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Better way to learn?


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#1 tleisher

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Posted 07 September 2006 - 11:49 PM

What is the better way to learn:

A) Buy a book, read it cover to cover.
B) Start a project, Read the Documentation when you get stuck on something
C) Read tutorials
D) Buy a book, start a project, refer to the book when you get stuck
E) Join an open source project and work with a team

I know a decent amount about php and programming syntax in general, but when it comes to things like regex, register_globals, $_FILES, and more advanced things in php/mysql Im dumbfounded on where to look.

#2 AndyB

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Posted 07 September 2006 - 11:53 PM

F) Register in a really good forum and read LOTS of relevant posted questions and answers, and even ask and answer a few.

One big downside to reading/referring to a book is that so many books are out of date by the time they're published. On-line references are much more likely to be current, especially reputable sites.
Legend has it that reading the manual never killed anyone.
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#3 Wintergreen

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Posted 07 September 2006 - 11:55 PM

I'm in the same position, but what I've found is it's best to look for tutorials that are close to doing what it is you'd like to learn, and then give it time to sink in.  It's maybe a bit slower this way, but using tutorials and php.net for explanations works pretty well and is cheap.  The big drawback to this is that many times the php.net function explanations aren't overly easy to understand. 

#4 Nhoj

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Posted 08 September 2006 - 02:07 AM

I did and liked doing what Wintergreen suggested.

Just create a project that you've always wanted to make or experiement with, something very small. Mess around with $_GET and $_POSt variables, test some loops, make a few smiple functions.

If you get stuck or cant figure out how to do something, ask someone on a forum like this. If you don't understand what a function does, such as addslashes() for example, just go to php.net and type addslashes in the search.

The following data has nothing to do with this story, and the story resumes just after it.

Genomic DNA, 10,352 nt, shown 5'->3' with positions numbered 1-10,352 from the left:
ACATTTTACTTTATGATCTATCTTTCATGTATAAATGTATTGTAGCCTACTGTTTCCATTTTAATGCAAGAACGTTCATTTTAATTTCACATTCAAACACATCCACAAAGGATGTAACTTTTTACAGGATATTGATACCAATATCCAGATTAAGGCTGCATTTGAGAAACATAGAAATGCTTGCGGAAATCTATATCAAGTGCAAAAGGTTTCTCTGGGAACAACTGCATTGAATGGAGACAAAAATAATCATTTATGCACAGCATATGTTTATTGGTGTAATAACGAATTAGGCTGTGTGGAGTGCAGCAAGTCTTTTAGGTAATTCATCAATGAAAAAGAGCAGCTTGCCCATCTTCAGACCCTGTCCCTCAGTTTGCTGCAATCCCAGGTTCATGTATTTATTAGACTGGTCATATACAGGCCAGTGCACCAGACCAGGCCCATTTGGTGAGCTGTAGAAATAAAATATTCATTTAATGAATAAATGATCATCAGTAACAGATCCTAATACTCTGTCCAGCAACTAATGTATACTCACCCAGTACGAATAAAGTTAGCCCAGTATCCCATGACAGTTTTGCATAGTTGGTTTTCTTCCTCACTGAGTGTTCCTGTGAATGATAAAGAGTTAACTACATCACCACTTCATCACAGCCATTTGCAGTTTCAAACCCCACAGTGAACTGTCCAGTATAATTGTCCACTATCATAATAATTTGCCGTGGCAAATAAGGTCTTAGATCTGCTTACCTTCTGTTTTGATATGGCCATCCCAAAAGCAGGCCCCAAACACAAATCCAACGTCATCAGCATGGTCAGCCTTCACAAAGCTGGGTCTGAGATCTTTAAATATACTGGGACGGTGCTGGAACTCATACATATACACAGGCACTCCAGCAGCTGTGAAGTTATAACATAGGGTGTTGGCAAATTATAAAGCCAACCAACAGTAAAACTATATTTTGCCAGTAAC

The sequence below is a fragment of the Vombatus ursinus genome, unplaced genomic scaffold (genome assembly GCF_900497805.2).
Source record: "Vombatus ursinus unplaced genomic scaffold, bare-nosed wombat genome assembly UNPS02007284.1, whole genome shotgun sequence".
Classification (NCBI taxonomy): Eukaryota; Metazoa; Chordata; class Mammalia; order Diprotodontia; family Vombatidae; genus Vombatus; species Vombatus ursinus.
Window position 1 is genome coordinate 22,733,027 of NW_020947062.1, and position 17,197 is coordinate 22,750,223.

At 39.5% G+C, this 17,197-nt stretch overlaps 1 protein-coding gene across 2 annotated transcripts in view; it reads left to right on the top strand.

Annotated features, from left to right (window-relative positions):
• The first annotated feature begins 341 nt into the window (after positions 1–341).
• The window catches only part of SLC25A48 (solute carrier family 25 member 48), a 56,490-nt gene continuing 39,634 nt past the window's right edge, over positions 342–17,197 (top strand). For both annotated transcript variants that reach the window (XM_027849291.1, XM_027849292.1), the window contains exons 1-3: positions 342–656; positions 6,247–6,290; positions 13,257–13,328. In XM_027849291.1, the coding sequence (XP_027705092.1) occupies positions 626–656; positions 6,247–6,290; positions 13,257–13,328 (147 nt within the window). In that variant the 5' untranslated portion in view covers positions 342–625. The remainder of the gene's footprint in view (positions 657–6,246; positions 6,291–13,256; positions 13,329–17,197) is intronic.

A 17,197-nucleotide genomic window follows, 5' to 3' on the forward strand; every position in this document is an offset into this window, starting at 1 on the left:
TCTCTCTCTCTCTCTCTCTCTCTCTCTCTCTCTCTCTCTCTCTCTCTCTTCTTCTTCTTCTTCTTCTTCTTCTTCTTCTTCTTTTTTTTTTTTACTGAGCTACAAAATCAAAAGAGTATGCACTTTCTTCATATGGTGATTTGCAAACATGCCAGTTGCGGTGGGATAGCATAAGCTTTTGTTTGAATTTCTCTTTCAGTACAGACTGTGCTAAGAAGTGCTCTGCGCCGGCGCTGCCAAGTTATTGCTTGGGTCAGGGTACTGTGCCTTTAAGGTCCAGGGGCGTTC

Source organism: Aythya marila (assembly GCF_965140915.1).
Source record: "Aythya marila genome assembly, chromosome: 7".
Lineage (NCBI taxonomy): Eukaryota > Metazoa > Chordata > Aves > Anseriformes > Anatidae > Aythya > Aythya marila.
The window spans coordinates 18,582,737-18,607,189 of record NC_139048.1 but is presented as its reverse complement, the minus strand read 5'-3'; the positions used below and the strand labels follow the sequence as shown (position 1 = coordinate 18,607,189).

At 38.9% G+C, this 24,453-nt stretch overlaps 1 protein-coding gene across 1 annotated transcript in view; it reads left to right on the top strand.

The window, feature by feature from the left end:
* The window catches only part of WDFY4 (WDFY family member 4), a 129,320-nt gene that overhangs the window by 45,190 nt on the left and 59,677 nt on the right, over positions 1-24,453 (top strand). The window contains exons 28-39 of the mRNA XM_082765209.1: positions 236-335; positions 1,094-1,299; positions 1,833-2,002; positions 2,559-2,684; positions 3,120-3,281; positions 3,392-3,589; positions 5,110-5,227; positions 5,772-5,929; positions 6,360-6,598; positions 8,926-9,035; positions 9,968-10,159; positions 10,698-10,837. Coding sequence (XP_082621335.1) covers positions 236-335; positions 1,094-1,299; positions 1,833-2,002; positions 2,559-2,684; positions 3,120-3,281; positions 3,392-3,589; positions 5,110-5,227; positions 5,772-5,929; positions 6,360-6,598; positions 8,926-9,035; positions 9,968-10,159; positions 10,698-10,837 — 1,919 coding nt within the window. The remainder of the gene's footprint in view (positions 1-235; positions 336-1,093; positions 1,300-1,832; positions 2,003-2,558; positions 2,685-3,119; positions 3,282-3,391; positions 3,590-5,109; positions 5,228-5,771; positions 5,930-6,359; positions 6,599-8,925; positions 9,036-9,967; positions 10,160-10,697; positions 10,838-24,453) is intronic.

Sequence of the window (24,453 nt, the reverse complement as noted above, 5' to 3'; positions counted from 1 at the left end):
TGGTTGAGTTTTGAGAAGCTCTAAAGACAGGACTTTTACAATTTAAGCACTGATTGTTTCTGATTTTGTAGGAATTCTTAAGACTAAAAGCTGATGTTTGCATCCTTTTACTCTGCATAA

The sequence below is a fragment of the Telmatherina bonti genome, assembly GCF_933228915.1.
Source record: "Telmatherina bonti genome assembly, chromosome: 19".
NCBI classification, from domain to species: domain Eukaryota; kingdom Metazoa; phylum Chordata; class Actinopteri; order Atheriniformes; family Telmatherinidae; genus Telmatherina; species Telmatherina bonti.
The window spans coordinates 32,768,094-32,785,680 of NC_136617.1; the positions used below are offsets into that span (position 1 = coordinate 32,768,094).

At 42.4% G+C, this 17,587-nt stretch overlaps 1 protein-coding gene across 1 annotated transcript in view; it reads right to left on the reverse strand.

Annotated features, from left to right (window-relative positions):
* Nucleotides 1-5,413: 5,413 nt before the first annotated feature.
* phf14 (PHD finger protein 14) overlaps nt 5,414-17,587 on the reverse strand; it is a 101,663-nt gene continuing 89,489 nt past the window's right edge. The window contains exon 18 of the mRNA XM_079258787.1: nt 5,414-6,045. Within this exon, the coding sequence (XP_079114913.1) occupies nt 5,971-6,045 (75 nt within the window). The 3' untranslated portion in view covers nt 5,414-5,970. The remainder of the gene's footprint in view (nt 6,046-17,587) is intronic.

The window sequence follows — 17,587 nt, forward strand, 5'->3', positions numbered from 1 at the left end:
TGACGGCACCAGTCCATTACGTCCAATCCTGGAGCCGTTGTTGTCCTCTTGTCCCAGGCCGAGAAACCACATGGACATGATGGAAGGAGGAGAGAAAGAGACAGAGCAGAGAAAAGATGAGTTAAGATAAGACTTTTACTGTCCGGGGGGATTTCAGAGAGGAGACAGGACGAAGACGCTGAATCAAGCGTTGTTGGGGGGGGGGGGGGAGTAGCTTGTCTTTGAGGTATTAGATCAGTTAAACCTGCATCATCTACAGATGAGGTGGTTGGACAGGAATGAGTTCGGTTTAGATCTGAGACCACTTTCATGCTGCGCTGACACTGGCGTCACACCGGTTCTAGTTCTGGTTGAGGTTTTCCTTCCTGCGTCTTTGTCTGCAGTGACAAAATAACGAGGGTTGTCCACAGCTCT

The discription isn't always helpful, but, usually the user comments at the bottom explain it. Google is also a VERY good tool for helping, you can easily find what you're looking for, usually in tutorial form.

Another great thing that I learned from is, say for example you want to make a guestbook, open an already made guestbook script in a program such as Dreamweaver, wordpad and notepad also work. Go through some of the files and pick out things you DO understand in the code and try connecting the dots, lookup the things you don't know in a place like PHP.net. This was probably my favorite thing to do, tinker with already made scripts to figure out how it works.
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#5 SharkBait

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Posted 08 September 2006 - 03:01 AM

I started with two books:

PHP for the World Wide Web: Visual QuickStart Guide: Visual QuickStart Guide - ISBN: 0321245652
Php And Mysql For Dynamic Web Sites: Visual Quickpro Guide - ISBN: 032133657

Both helped me learn the basics.  I then found phpfreaks (yea this place) looked over the tutorials, registered on the forums.

I actually started out by Converting an excel application at work to an MS Access project, and then wanting to get back into web design and the more dynamic side of it, I converted the MS Access project into a in-house website application with PHP and MySQL.  Any questions I had about what I needed to do I just asked here.

This place has been by far the most helpful out of all the resouces I have found on the net.

But don't forget PHP.net.  <--- 2nd Best Friend next to PHPFreaks.com ;)



#6 redarrow

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Posted 08 September 2006 - 07:09 AM

what i did and it helped but was exspencive.

i got a collection of the best php refrence as money could buy i began to read all the books the whole 14 of then and keep them all for refernces but they dont and will never beat the manual from php.net.

i then got all the mysql books i could afford and use them for refrences.

i then sign up on here and realise as advised form others to get a copy of the php manual what is free and can be downloaded for php.net.

i have used all the tutorals on this website and others on the net.

i then wanted more out of php so i got a few php dvd videos what were relly good and relly good fun .

then i did a course online and pass 87%

then i done the php exam online for php programmers and got 99%

but i am still learning i found that php programming is a real big learning process and as much as i no, it still continues.

relly take your time in learning as much as you can for example, i study the $_post and $_get for around 3 months so i never have to do it agin and i also do this with many php commands and statements.


the problam is that the brain is like a sponge you can only obsolve so much before an exsplosion lol

good luck.
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#7 extrovertive

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Posted 08 September 2006 - 07:30 AM

PHP is like a "function" language. So many damn built-in functions. Try to find your own wrapper function based on built-in ones. For instance, rewrite the algorithm for the in_array() function, if you're learning array. Rewrite the str_replace() function if you're learning string and so on.






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